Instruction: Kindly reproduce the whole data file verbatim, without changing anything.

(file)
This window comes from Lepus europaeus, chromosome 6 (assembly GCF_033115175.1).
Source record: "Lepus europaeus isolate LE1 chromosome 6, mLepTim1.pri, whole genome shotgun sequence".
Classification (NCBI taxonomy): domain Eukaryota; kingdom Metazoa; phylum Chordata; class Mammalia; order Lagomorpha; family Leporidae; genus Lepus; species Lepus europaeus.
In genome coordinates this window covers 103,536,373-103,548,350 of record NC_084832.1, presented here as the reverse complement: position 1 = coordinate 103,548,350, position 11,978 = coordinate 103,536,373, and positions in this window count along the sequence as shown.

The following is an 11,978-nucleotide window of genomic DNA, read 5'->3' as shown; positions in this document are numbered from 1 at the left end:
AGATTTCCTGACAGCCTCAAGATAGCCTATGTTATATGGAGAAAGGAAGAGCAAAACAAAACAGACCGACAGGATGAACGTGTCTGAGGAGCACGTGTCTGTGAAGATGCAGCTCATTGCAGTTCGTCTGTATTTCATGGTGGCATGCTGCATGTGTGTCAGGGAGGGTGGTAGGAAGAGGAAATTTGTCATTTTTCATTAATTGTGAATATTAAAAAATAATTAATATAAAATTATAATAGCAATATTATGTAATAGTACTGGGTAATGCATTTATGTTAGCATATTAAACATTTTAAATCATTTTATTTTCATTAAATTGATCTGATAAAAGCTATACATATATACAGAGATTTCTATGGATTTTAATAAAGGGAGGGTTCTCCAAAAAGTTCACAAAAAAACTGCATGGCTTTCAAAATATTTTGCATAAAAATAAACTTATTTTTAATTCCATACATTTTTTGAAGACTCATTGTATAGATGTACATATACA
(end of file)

This window comes from Lepus europaeus, chromosome 6 (assembly GCF_033115175.1).
Source record: "Lepus europaeus isolate LE1 chromosome 6, mLepTim1.pri, whole genome shotgun sequence".
Classification (NCBI taxonomy): domain Eukaryota; kingdom Metazoa; phylum Chordata; class Mammalia; order Lagomorpha; family Leporidae; genus Lepus; species Lepus europaeus.
In genome coordinates this window covers 103,536,373-103,548,350 of record NC_084832.1, presented here as the reverse complement: position 1 = coordinate 103,548,350, position 11,978 = coordinate 103,536,373, and positions in this window count along the sequence as shown.

The following is an 11,978-nucleotide window of genomic DNA, read 5'->3' as shown; positions in this document are numbered from 1 at the left end:
AGATTTCCTGACAGCCTCAAGATAGCCTATGTTATATGGAGAAAGGAAGAGCAAAACAAAACAGACCGACAGGATGAACGTGTCTGAGGAGCACGTGTCTGTGAAGATGCAGCTCATTGCAGTTCGTCTGTATTTCATGGTGGCATGCTGCATGTGTGTCAGGGAGGGTGGTAGGAAGAGGAAATTTGTCATTTTTCATTAATTGTGAATATTAAAAAATAATTAATATAAAATTATAATAGCAATATTATGTAATAGTACTGGGTAATGCATTTATGTTAGCATATTAAACATTTTAAATCATTTTATTTTCATTAAATTGATCTGATAAAAGCTATACATATATACAGAGATTTCTATGGATTTTAATAAAGGGAGGGTTCTCCAAAAAGTTCACAAAAAAACTGCATGGCTTTCAAAATATTTTGCATAAAAATAAACTTATTTTTAATTCCATACATTTTTTGAAGACTCATTGTATAGATGTACATATACA